This is what I tell everybody that I meet down here.

Don't ask me how a Clemson golf cart got down here, I am going to have to talk to someone at the port.

Don’t ask me how a Clemson golf cart got down here, I am going to have to talk to someone at the port.

Things are very busy down here in Mahahual at the moment.  A lot of Canadians in town, and a lot of US expats also.  Also a lot of interest in real estate here.  Don’t say I did not warn you, Mahahual is growing every day, don’t miss out.

Thanks for reading,

Stewart Rogers USA-South Carolina

 

Photos of 2 BR House in Mahahual for $31,500

Yesterday I posted some photos of the two houses that are for sale at 600,000 pesos, or $33,000 usd.  Here are photos of the house for sale at 550,000 pesos, or around $31,500 usd.

It is also a 2 bedroom 1 bath house, like the ones pictured yesterday.

Thanks for reading,

Stewart Rogers USA-South Carolina

Two Homes for $33,500 USD and One for $31,000 in Mahahual

I was talking to a guy from the USA yesterday, and he asked to look and see what houses Costa Maya Real Estate had for sale in pesos, because he wanted to take advantage of the high dollar versus peso rate now.  So I decided to look, and much to my surprise I realized that the houses that were sale for $42,000 we have, are now down to $33,500 in USA dollars.

This because the peso to dollar rate is today 17.93 pesos for one USA dollar.  So if you want to buy a house in pesos, now is the best time I have ever seen.

These are the standard 2 bedroom houses you find all over New Mahahual, (Casitas as the locals call it), Two bedrooms, kitchen, 1 bathroom, and a back yard for a garden. They sit on lots of 300 square meters, and have room for parking in front. I noticed one of them had air conditioning, and a new kitchen.

Here are some photos of the houses.

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I took these photos with my ancient 3gs Iphone, so I know they are not the best photos, but I think it gives you a good idea what these houses look like.

So remember, there are two houses listed at 600,000 pesos and one at 550,000 pesos, and if the dollar continues to rise, the prices you can adjust for yourself.

So if you ever have thought of buying a retirement or second home in Mahahual and Mexico, now is your chance.  It is a good investment because with all of Mahahual’s future growth, the houses value will go up.  Also with the exchange rate, the time is also right.

For more information hit the Costa Maya Real Estate link on this blog, or get in touch with me.  I do not think these houses will last long.

Thanks for reading,

Stewart Rogers USA-South Carolina

Top 10 Foods of the Maya World

We may not realize it, but many of our favorite foods—from guacamole to tamales to chocolate—were discovered, developed, and refined centuries ago in the Maya world. Here are a few of our favorites.—By Michael Shapiro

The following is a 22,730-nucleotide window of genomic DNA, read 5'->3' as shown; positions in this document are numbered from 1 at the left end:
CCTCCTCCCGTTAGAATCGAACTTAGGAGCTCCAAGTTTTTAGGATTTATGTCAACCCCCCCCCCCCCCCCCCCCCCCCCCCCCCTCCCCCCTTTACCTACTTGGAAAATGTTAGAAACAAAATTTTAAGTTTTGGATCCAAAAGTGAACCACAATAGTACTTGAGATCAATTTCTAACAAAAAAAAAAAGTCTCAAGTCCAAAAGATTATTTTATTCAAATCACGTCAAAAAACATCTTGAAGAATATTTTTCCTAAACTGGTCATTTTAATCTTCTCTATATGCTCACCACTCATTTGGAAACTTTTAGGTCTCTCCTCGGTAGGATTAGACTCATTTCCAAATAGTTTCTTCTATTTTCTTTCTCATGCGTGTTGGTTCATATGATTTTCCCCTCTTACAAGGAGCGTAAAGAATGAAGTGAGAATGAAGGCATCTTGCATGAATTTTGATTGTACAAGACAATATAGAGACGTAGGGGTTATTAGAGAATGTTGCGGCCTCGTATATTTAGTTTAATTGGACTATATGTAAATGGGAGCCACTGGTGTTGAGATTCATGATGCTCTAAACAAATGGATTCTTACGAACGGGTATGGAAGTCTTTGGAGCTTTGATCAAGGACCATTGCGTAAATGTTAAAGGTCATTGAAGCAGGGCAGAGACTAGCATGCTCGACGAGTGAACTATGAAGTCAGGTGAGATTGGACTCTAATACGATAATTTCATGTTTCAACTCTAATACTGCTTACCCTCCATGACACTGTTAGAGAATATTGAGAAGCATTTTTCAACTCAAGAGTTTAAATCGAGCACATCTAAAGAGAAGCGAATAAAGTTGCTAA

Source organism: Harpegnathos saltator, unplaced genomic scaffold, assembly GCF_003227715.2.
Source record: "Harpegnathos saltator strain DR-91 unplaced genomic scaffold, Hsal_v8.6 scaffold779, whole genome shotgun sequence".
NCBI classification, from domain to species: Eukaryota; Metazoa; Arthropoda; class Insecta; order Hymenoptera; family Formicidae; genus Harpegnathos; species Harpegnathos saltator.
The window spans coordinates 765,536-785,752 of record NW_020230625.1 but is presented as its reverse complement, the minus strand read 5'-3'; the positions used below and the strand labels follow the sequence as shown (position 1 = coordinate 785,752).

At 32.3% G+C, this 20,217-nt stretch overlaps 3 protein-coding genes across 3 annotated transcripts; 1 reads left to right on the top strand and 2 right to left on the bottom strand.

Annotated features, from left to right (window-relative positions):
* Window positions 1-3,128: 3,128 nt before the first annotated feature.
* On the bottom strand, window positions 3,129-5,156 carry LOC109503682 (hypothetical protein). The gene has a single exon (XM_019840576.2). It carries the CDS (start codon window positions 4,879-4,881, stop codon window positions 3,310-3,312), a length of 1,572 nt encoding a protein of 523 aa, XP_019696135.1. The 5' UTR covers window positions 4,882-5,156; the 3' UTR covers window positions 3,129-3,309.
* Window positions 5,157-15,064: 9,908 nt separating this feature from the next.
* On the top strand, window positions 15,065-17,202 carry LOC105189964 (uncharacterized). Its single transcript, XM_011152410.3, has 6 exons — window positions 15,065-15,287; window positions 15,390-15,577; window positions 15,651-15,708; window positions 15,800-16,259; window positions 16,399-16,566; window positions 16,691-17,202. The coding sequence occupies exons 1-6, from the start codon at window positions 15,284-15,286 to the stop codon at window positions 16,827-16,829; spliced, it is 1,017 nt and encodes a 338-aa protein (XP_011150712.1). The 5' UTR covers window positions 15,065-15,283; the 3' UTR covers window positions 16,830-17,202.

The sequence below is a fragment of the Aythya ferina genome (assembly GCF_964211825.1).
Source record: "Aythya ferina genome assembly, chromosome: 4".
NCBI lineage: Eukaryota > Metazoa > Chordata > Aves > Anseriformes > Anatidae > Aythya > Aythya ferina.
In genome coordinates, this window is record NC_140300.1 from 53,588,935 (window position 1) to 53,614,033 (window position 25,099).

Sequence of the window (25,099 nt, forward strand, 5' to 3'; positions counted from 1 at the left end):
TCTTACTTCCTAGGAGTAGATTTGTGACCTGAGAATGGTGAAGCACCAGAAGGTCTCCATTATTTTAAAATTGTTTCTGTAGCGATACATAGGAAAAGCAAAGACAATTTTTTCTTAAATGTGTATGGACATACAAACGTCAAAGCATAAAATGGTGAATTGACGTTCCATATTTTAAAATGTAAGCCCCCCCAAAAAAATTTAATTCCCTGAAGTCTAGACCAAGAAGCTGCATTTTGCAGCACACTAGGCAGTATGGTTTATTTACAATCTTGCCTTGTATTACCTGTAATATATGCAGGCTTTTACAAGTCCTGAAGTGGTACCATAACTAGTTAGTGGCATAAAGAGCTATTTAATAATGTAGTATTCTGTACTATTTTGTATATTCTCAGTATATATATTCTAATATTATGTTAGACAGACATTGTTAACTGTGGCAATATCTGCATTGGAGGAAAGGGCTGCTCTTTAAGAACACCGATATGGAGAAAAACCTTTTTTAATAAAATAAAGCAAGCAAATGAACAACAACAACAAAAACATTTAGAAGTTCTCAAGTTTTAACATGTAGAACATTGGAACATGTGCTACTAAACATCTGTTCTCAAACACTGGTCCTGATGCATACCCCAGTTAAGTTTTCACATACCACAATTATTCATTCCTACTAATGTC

Picture of traditional tortillas being baked in Chichicastenango, Guatemala

  1. Chocolate

    Cacao is endemic to the lands of the Maya, who were the first to take the seeds of the fruit and roast them to make hot chocolate. The ancient Maya didn’t make candy bars, nor did they add sugar and milk to the cacao. Instead they took their chocolate as a ceremonial elixir and a savory mood enhancer.

    For the Maya, cacao was a sacred gift of the gods, and cacao beans were used as currency. Ek Chuah, the Maya god of merchants and trade, was also the patron of the cacao crop. When the Spanish invaded Maya lands in the 1500s, they adopted the beverage, adding sugar and milk to make it sweet and creamy. To learn more about cacao and taste chocolate, visit the Ecomuseo del Cacao in the Puuc region of Yucatán, www.ecomuseodelcacao.com.

  2. Avocados and Guacamole

    The avocado, originating in southern Mexico and Guatemala, is loved for its rich taste and creamy texture and was a treasured crop of the ancient Maya. Even today a person from Antigua Guatemala is called a panza verde, or green belly, because of the region’s reliance on avocados in hard times.

    Combined with chilis, garlic, cilantro, onions, and lime or lemon, avocados become guacamole, a sumptuous appetizer. Don’t expect to find lots of Hass avocados in the Maya world—there are many other varieties, most of which are bigger.

    In 1917, Wilson Popenoe, a California Avocado Association explorer, reported why Guatemalan avocados are best: “The flesh is of a deeper yellow color, smoother, more buttery [in] texture, and richer [in] flavor than any varieties yet known in the United States.”

  3. Poc Chuc

    This distinctly Yucatecan dish dates to the days before refrigeration, when meat was preserved with salt. Slow-cooked pork is combined with sour orange juice and vinegar to temper the saltiness of the meat. The orange juice refreshes the salted pork and gives it a tangy flavor—“sour orange” is a variety of orange; the juice hasn’t gone sour. The dish is topped with onions sauteed with coriander and a bit of sugar.